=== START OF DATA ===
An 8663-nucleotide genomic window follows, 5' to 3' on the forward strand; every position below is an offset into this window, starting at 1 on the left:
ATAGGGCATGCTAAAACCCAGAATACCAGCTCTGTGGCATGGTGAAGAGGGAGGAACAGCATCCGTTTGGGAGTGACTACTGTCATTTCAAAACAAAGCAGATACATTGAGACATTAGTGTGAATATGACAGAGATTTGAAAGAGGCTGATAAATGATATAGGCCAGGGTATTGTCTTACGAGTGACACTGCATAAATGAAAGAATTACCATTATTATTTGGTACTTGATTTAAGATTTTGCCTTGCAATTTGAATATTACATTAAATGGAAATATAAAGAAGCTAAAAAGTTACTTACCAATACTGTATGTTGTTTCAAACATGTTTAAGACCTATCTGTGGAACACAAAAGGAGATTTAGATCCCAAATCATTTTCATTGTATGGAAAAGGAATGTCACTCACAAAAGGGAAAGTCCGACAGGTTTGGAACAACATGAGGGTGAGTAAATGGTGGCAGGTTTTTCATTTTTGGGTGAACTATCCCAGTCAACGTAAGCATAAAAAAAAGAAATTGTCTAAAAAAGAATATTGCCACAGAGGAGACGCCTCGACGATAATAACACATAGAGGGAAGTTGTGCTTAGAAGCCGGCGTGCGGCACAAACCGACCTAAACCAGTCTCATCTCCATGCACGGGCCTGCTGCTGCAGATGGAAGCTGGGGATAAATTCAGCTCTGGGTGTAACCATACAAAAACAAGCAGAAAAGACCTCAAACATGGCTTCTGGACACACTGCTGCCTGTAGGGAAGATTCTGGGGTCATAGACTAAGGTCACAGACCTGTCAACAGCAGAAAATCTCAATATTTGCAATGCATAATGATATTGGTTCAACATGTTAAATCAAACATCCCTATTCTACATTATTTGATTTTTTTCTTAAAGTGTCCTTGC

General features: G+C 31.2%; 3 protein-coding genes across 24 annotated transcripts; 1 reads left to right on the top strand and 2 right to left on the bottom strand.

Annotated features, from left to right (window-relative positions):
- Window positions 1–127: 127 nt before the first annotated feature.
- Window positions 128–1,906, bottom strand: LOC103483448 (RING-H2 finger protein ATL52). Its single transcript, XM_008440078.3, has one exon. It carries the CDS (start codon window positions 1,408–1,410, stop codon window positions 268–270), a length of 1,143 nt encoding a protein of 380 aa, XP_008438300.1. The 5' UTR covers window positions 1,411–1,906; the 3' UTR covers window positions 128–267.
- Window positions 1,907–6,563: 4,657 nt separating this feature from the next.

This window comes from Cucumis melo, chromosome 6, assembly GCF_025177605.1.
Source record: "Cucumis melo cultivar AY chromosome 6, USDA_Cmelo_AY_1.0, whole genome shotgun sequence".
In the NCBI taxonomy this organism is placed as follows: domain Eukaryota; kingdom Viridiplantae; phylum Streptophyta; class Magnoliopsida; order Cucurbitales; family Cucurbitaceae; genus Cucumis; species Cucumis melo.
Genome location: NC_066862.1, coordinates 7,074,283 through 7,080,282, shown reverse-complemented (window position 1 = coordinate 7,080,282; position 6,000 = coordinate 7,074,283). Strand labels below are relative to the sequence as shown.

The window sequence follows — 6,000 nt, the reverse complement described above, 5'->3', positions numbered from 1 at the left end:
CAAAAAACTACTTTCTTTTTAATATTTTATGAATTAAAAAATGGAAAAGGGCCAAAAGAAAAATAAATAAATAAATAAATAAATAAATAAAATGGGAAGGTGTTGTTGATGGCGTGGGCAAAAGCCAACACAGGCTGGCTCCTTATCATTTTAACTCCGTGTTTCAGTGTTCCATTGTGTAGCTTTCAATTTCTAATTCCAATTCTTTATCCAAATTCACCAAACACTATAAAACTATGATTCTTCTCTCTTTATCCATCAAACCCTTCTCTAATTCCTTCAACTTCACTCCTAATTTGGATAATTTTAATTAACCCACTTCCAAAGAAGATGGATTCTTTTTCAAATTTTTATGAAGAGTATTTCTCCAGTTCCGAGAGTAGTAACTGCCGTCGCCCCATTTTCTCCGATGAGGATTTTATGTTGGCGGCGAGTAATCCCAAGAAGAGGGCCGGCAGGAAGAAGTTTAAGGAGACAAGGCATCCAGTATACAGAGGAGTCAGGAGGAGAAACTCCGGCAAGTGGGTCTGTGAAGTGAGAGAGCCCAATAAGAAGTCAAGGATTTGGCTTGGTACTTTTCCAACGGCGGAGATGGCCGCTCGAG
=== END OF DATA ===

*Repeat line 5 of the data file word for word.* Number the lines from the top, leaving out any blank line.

- Window positions 1–127: 127 nt before the first annotated feature.